If I had a dollar for every time a new mum asks me for breastfeeding tips and how to increase milk supply, I would be a wealthy woman indeed. The fact is, breastfeeding is hard enough without worrying about whether or not the baby is getting enough to drink. I remember searching voraciously online for anything that would help and I tried everything from lactation cookies to fenugreek and moringa pills to overnight oats to power pumping. Personally, I found what worked best for me was simple combination of drinking copious amounts of soup, eating a lot of of salmon (or other types of fatty fish) and latching the baby as often as possible. When pumping, I also used a double pump which I found most effective.
But of course, every mum is different so here at Mummyfique, we went round sourcing for some of the best breastfeeding tips and secrets from seasoned mums out there. Here are 10 of our favourites.
- “I recommend avocado milkshakes to all my friends. I mixed avocado with milk and coconut oil. It was a great milk booster and it was super yummy!” – Danielle Chow, mother to little Gabrielle.
- “Coming from a mommy who barely had milk and a baby who hated my nippies….I have to say papaya fish soup helped in getting me some milk for up to three months.” – Valerie Tan, full time working mummy with a 21 month old little girl.
- “Drink lots of soups especially green papaya soup and black chicken soup. Drink Enfamama chocolate milk plus lactation cookies. Eat chocolates!” – Stephanie Mong, mother of Walton, aged three and Wallace, nine months old.
- “I breastfed my baby till she was 16 months old. Drink lots of water or soups of any kind as it’s fluids. Rest enough especially during the first two to three months when production is getting established. I swear by fenugreek capsules as well as fish soup with GREEN papaya and wakame seaweed. Seaweed helps with production and it must be green papaya. The ripe ones are useless. I use to pump in between a feed so I can increase production. Even though it’s just 10 ml it’s the suckling motion that tells the body to produce more else the baby will just produce the volume the baby suckles which may not be a long time as baby is also learning how to latch. – Katherine Ong-Froggart, a Singaporean mother living in New Zealand with her five year old son Ethan and little toddler, Charlotte, aged two.
- “Pre-natal massage helps prep the milk supply because the masseur will massage the boobs to open up the milk ducts for production” – Serin Lee, ex-corporate executive and now a stay at home mummy to her 14 month old little bub, Avery.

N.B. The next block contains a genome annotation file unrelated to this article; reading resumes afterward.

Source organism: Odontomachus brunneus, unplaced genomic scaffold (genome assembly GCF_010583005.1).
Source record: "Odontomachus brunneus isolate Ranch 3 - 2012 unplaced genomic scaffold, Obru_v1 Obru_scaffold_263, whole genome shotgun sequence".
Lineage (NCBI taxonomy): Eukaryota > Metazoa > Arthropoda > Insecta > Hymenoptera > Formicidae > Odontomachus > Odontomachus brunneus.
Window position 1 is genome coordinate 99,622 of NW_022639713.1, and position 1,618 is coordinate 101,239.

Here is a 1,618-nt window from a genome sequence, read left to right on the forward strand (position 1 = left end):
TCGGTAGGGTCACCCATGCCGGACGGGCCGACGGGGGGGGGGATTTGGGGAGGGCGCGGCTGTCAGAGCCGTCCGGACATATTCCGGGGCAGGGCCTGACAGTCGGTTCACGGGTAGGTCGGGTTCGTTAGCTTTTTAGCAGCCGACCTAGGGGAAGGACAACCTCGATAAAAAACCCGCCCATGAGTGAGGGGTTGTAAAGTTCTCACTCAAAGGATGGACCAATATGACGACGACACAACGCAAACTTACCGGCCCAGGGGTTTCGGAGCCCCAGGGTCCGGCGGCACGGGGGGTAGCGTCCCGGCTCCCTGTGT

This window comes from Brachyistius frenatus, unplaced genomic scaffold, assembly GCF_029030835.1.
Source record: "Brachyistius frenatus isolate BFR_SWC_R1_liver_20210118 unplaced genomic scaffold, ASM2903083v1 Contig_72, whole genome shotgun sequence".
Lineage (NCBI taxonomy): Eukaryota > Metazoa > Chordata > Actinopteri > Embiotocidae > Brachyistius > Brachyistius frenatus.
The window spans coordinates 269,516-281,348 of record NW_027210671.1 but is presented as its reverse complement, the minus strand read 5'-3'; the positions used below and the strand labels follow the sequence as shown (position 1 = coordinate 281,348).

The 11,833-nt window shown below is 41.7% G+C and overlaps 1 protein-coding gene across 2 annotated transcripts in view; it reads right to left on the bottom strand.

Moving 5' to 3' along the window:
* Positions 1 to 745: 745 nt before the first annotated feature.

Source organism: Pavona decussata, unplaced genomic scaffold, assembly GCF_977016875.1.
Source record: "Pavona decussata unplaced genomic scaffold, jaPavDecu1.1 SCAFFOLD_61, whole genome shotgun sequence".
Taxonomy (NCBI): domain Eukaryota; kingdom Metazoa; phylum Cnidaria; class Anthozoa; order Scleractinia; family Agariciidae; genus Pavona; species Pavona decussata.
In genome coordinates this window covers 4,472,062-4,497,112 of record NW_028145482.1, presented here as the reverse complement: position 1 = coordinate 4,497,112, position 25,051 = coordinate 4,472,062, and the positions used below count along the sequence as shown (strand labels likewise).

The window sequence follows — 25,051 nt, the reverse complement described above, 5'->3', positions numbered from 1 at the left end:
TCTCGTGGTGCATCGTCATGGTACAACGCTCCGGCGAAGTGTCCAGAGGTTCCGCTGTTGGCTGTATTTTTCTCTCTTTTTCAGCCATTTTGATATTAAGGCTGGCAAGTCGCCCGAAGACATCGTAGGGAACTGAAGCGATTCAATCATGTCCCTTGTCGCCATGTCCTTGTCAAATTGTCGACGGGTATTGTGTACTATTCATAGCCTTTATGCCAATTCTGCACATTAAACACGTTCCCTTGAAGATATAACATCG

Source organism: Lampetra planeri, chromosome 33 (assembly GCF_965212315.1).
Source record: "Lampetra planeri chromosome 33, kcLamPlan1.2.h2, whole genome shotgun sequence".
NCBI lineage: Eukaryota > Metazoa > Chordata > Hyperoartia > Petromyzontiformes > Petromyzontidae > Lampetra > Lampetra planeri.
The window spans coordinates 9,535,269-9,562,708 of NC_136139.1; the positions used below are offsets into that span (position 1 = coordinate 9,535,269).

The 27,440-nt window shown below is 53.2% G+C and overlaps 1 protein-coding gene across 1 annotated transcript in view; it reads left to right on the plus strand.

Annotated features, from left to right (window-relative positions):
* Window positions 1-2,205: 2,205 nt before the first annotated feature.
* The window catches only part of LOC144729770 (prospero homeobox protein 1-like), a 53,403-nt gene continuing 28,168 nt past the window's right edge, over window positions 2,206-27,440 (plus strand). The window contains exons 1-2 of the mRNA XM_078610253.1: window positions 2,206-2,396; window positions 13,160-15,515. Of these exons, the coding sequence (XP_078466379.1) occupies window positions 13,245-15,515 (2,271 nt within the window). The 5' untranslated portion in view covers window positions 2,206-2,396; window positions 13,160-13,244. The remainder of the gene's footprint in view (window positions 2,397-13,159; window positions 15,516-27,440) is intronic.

- “Enough sleep (every time I work late or over work I dry up!), drink lots of water, eat oily fish, eat well-balanced nutritious meals, don’t drink alcohol or caffeine (goes back to dehydration). Early on prior to birth, prep nipples with massage to open up pores. Pork trotters with vinegar — the vinegar helps to break down the pork trotters for the bone marrow, gelatin and protein to help with milk production.” – Grace Kee, mummy to 13 month old, Hayley.
- “Drink lots of warm water or longan and red dates water. I drank a lot of tonic soups. Milo really works. Power pump. To power pump, pick one hour each day or night (eg. 7 am every morning) and use the following pumping pattern: pump for 20 minutes; rest 10 minutes pump another 10 minutes; rest for 10 minutes pump again for 10 minutes; finish. And also as long as you latch your baby, your supply will always be there.” – Ruth Chew, one of our regular mummy contributors and mummy to two beautiful girls, Isabel and Elysia Jane.
- “Most mums think that when the baby still cries after feeding it’s because the baby is still hungry or they have insufficient milk but from my own experience that’s not always the case. Often, babies want to suckle for comfort so sometimes it’s best to time your feeds because you may end up overfeeding and the baby may throw up.” – Patricia Yong, mother to Tricia.
- “Do one pump in the morning when you wake up for an extra stash of milk for a rainy day. Latch as often as you can. Don’t ever feel pressured to breastfeed if it’s causing you stress or difficulty” – Dr. Elaine Kim, mother to two young boys, Kyan and Luke.
- “For relief of engorged breasts – apply a warm compress for 20 minutes and hand express, it’s so much more effective than a pump.” – Dr. Iroshini Chua, mother of a girl and a boy, Aiyana and Jorim.